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The California Police State

The California Police State

Quote: (07-08-2013 08:38 AM)Hencredible Casanova Wrote:  

Looks like there's more support for this CA Police State theory.

According to Simon Black and the US Wiretap Report 2012 released last week,

Riverside County, California is the most spied-on county in the United States

Followed by Clark County, Nevada

3,395 wiretaps were ordered, averaging 29.03 days each

The average cost of a wiretap order last year was $50,452

The highest cost was $872,841 for a Federal wiretap in the Eastern district of Washington

87.39% of these wiretap orders were connected to drug-related charges

Only 18.19% of these wiretaps actually led to a conviction


I wonder, why Riverside?

I grew up in San Bernardino County during the big meth years. Riverside County was and is our twin brother. There's still a meth problem out there in places like San Jacinto, Perris, Hemet, Beaumont, Lake Elsinore, etc. If you get out into those areas, there are lots of smaller houses and trailers sitting on 0.5 to 3 acres that are set up perfectly for grow-ops and meth labs.

I know a few people that grow "legally" in rural parts of San Bernardino County even though the County Sheriff has repeatedly made statements about how he intends to enforce Federal drug laws over State-mandated marijuana policy. Riverside County is even more culturally conservative than San Bernardino County so I'd imagine their approach to be even more hard line.

That would be my guess as to why there are so many wiretaps in Riverside County.

I have no intentions of ever again spending much time in the 909 or 951. The only decent thing going for it is the mountains or desert for a quick weekend getaway to see some nature (Big Bear, Wrightwood, Idyllwild, Joshua Tree).

The California Police State

How California Prisons Got To Be So Insanely Overcrowded


California has been ordered to release nearly 10,000 inmates by the end of the year to resolve a notorious overcrowding problem that's been brewing for decades.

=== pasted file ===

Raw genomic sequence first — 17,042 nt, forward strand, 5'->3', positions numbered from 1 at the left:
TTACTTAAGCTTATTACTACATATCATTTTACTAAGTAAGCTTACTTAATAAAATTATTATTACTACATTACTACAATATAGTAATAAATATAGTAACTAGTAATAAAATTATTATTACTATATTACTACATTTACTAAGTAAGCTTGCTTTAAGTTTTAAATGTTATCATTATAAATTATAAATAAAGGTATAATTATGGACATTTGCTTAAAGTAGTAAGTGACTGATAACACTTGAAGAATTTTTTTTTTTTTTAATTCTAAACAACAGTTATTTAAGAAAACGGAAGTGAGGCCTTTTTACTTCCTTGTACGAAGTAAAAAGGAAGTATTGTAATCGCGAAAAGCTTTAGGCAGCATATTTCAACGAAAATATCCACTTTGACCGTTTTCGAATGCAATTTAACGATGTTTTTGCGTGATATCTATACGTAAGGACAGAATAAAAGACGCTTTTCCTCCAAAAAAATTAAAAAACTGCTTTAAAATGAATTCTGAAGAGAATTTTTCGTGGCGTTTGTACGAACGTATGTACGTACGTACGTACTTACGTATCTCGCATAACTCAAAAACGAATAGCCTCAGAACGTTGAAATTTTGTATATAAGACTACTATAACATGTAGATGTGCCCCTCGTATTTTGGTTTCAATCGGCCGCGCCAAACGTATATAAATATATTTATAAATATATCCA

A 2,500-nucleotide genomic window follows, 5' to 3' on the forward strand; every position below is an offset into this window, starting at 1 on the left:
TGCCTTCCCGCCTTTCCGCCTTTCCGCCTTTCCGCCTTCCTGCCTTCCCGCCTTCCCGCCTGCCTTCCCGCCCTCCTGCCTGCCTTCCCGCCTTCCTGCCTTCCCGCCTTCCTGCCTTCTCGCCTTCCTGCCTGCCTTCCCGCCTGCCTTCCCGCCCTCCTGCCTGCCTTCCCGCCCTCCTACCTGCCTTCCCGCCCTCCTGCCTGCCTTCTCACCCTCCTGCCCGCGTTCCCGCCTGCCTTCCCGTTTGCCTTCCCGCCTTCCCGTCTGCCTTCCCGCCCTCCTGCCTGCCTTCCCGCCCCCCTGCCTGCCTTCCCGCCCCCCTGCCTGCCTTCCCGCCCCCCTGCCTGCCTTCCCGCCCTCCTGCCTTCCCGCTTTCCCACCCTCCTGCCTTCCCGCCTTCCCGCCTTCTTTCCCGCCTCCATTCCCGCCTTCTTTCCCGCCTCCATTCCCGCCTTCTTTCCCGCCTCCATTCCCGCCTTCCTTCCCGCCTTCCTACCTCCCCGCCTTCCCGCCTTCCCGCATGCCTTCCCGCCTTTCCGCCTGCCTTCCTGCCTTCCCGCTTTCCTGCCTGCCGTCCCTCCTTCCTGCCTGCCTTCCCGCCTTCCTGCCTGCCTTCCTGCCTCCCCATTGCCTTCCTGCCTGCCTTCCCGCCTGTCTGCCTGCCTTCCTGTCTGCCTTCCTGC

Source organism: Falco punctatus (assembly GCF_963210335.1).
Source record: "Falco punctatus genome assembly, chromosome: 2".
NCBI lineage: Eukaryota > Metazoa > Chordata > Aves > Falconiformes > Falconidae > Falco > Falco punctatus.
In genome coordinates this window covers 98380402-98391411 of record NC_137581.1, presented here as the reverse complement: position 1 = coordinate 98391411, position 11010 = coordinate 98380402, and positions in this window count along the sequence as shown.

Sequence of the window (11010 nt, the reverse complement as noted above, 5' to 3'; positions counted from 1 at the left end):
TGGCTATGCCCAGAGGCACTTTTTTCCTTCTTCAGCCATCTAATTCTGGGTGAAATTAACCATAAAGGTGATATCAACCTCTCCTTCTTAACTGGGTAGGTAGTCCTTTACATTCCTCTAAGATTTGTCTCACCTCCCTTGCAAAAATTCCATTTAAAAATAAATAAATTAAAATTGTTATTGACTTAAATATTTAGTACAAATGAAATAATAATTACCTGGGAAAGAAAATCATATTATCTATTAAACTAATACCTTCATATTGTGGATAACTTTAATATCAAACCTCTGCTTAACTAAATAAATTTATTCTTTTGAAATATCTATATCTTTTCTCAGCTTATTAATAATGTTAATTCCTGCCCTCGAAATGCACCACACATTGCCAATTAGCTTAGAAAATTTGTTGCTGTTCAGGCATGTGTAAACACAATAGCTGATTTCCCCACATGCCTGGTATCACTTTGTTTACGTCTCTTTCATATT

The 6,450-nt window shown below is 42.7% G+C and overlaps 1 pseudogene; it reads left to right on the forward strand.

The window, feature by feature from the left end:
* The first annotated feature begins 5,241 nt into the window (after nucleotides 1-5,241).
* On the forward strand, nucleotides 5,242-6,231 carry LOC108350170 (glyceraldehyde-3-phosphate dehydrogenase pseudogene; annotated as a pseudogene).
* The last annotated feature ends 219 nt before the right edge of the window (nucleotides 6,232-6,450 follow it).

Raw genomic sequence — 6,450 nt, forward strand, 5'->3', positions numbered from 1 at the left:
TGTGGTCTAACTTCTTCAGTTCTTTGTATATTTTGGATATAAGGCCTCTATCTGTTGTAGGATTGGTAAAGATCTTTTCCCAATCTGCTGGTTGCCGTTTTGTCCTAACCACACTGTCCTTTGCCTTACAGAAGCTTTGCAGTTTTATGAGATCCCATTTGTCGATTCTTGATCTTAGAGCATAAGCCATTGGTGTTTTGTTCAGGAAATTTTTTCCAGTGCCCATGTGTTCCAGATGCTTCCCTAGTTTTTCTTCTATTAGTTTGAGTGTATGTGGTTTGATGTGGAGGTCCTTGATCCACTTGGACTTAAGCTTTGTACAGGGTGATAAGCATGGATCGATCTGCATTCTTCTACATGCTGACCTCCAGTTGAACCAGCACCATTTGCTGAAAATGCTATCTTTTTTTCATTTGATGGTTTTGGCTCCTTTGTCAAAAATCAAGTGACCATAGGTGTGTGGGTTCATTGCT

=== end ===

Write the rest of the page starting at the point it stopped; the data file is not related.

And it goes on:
The Golden State's prison crisis reached a fever pitch in 2011 after the Supreme Court said the overcrowding amounted to "cruel and unusual punishment." Now all eyes are on liberal Gov. Jerry Brown, who insists the public's safety will be jeopardized if he releases the inmates.

The mass release would only bring prisons down to 137% of their capacity.

So how did California's prisons get to be so dreadfully overcrowded in the first place?

The state actually had a reputation for an ultra-progressive penal system before 1980, according to the radio documentary "Prisons in Crisis: A State of Emergency In California."

Then California began aggressively increasing sentencing in the late 1980s and 1990s in response to nationwide fear about high crime rates. Several high-profile crimes by parolees including the murder of 12-year-old Polly Klauss stoked fear in California, according to "Prisons in Crisis."

California enacted more than 1,000 laws that increased sentencing in a five-year span to settle these fears, law professor Jonathan Simon told "Prisons in Crisis" producer JoAnn Marr.

"Legislators were competing with each other to see who could be tougher," Marr reported. "Any politician seen as being soft on crime ran the risk of losing his seat."

Once the state started getting tougher on crime, it began doing away with many of its reform programs including education and work training, criminologist Joan Petersilia told Marr. These days, prisoners get released without any skills and often end up back in prison on parole violations. Nearly 65% of California's inmates go back to prison again within just three years.

"We play catch and release," Petersilia told Marr.

The California prison population reached a high of 173,000 by 2007, up from about 20,000 in the mid-1970s. New prison construction just couldn't keep up with that growth.

To be sure, Brown has taken some steps to cut back on the state's exploding prison population. Since the Supreme Court ordered the state to reduce its prison capacity in 2011, the state has managed to reduce its prison population to 120,000.

But a three-judge panel of federal judges ruled in June that wasn't enough.

"We are compelled to enforce the Federal Constitution and to enforce the constitutional rights of all persons," the panel wrote, "including prisoners."

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